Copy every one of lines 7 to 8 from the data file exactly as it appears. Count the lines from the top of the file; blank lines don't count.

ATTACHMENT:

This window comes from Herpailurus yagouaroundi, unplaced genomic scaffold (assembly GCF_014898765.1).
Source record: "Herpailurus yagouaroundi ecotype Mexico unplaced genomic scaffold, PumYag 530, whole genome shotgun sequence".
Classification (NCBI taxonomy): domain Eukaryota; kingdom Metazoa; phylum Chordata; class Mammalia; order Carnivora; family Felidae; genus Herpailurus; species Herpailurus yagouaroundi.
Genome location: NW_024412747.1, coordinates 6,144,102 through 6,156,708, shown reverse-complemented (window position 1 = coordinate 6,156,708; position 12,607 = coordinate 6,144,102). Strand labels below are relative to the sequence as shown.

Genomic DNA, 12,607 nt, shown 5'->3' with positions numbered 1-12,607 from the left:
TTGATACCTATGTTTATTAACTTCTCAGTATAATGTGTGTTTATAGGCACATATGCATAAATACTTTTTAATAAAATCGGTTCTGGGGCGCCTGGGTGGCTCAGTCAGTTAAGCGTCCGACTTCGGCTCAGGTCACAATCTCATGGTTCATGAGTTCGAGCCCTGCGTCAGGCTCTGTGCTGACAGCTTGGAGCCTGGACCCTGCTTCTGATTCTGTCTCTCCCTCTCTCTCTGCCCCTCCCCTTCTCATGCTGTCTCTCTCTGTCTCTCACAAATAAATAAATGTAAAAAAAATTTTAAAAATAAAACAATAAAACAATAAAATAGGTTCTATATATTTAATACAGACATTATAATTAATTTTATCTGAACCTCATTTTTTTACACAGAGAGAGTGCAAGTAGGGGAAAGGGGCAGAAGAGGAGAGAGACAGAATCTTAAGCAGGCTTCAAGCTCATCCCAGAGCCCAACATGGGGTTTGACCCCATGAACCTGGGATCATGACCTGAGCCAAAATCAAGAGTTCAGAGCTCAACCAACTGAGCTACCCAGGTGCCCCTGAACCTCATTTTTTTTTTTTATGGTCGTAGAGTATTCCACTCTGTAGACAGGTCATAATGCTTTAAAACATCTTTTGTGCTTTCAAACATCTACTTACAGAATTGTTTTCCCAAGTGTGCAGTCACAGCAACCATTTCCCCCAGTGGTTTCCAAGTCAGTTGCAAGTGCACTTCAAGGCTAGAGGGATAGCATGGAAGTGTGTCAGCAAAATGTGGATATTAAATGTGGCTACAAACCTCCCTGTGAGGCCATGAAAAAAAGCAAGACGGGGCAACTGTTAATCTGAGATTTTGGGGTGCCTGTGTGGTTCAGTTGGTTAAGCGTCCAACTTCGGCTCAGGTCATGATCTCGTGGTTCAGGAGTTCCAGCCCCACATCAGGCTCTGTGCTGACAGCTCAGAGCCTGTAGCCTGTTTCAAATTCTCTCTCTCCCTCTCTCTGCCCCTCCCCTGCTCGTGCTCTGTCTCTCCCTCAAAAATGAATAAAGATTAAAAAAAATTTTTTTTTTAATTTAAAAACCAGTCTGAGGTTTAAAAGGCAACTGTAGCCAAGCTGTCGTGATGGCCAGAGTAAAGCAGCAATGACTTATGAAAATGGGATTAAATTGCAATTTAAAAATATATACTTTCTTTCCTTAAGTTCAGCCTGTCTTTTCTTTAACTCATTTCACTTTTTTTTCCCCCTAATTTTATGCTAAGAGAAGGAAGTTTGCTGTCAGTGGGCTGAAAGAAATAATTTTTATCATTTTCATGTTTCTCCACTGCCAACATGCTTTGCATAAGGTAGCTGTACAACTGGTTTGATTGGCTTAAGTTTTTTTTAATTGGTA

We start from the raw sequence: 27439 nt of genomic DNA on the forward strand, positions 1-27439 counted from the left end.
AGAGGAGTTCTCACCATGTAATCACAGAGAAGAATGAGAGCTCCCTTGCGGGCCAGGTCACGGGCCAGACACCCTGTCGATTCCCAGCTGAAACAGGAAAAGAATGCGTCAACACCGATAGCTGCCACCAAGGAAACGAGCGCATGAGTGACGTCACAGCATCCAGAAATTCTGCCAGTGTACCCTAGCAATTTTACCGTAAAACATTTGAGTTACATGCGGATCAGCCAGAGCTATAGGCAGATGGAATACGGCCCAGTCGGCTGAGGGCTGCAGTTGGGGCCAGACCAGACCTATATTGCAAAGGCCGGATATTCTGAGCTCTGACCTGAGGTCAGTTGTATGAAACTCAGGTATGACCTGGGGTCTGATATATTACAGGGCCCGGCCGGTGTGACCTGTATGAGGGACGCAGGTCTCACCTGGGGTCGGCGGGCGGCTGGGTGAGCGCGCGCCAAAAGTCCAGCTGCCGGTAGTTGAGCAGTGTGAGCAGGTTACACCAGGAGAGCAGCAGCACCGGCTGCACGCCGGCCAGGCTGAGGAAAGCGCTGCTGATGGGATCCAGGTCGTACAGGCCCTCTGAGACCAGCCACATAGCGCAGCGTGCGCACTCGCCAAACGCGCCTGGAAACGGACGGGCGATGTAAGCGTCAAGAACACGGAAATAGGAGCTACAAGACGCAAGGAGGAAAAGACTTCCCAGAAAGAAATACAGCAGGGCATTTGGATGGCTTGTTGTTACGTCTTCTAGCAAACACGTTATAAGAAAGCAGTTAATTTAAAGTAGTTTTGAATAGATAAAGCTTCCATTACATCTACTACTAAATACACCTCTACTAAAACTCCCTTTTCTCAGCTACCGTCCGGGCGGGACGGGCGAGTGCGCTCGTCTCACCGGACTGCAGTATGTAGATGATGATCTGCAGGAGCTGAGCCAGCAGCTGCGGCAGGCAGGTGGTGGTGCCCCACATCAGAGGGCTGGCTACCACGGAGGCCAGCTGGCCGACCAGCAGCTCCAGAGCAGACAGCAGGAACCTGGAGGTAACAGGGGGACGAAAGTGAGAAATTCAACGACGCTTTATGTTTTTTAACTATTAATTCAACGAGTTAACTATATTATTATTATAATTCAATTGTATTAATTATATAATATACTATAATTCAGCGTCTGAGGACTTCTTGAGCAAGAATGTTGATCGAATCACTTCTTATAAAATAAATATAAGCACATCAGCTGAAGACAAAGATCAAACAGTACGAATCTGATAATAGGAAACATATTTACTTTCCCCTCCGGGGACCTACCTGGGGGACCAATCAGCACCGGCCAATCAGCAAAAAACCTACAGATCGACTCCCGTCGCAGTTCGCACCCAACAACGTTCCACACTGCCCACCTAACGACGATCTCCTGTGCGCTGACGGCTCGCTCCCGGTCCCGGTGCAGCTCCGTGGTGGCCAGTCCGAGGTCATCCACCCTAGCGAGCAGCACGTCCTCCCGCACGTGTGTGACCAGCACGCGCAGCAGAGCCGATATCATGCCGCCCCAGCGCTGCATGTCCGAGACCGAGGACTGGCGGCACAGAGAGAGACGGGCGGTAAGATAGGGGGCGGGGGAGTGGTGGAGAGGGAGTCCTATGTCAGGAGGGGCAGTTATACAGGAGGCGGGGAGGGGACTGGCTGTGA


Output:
We start from the raw sequence: 27439 nt of genomic DNA on the forward strand, positions 1-27439 counted from the left end.
AGAGGAGTTCTCACCATGTAATCACAGAGAAGAATGAGAGCTCCCTTGCGGGCCAGGTCACGGGCCAGACACCCTGTCGATTCCCAGCTGAAACAGGAAAAGAATGCGTCAACACCGATAGCTGCCACCAAGGAAACGAGCGCATGAGTGACGTCACAGCATCCAGAAATTCTGCCAGTGTACCCTAGCAATTTTACCGTAAAACATTTGAGTTACATGCGGATCAGCCAGAGCTATAGGCAGATGGAATACGGCCCAGTCGGCTGAGGGCTGCAGTTGGGGCCAGACCAGACCTATATTGCAAAGGCCGGATATTCTGAGCTCTGACCTGAGGTCAGTTGTATGAAACTCAGGTATGACCTGGGGTCTGATATATTACAGGGCCCGGCCGGTGTGACCTGTATGAGGGACGCAGGTCTCACCTGGGGTCGGCGGGCGGCTGGGTGAGCGCGCGCCAAAAGTCCAGCTGCCGGTAGTTGAGCAGTGTGAGCAGGTTACACCAGGAGAGCAGCAGCACCGGCTGCACGCCGGCCAGGCTGAGGAAAGCGCTGCTGATGGGATCCAGGTCGTACAGGCCCTCTGAGACCAGCCACATAGCGCAGCGTGCGCACTCGCCAAACGCGCCTGGAAACGGACGGGCGATGTAAGCGTCAAGAACACGGAAATAGGAGCTACAAGACGCAAGGAGGAAAAGACTTCCCAGAAAGAAATACAGCAGGGCATTTGGATGGCTTGTTGTTACGTCTTCTAGCAAACACGTTATAAGAAAGCAGTTAATTTAAAGTAGTTTTGAATAGATAAAGCTTCCATTACATCTACTACTAAATACACCTCTACTAAAACTCCCTTTTCTCAGCTACCGTCCGGGCGGGACGGGCGAGTGCGCTCGTCTCACCGGACTGCAGTATGTAGATGATGATCTGCAGGAGCTGAGCCAGCAGCTGCGGCAGGCAGGTGGTGGTGCCCCACATCAGAGGGCTGGCTACCACGGAGGCCAGCTGGCCGACCAGCAGCTCCAGAGCAGACAGCAGGAACCTGGAGGTAACAGGGGGACGAAAGTGAGAAATTCAACGACGCTTTATGTTTTTTAACTATTAATTCAACGAGTTAACTATATTATTATTATAATTCAATTGTATTAATTATATAATATACTATAATTCAGCGTCTGAGGACTTCTTGAGCAAGAATGTTGATCGAATCACTTCTTATAAAATAAATATAAGCACATCAGCTGAAGACAAAGATCAAACAGTACGAATCTGATAATAGGAAACATATTTACTTTCCCCTCCGGGGACCTACCTGGGGGACCAATCAGCACCGGCCAATCAGCAAAAAACCTACAGATCGACTCCCGTCGCAGTTCGCACCCAACAACGTTCCACACTGCCCACCTAACGACGATCTCCTGTGCGCTGACGGCTCGCTCCCGGTCCCGGTGCAGCTCCGTGGTGGCCAGTCCGAGGTCATCCACCCTAGCGAGCAGCACGTCCTCCCGCACGTGTGTGACCAGCACGCGCAGCAGAGCCGATATCATGCCGCCCCAGCGCTGCATGTCCGAGACCGAGGACTGGCGGCACAGAGAGAGACGGGCGGTAAGATAGGGGGCGGGGGAGTGGTGGAGAGGGAGTCCTATGTCAGGAGGGGCAGTTATACAGGAGGCGGGGAGGGGACTGGCTGTGA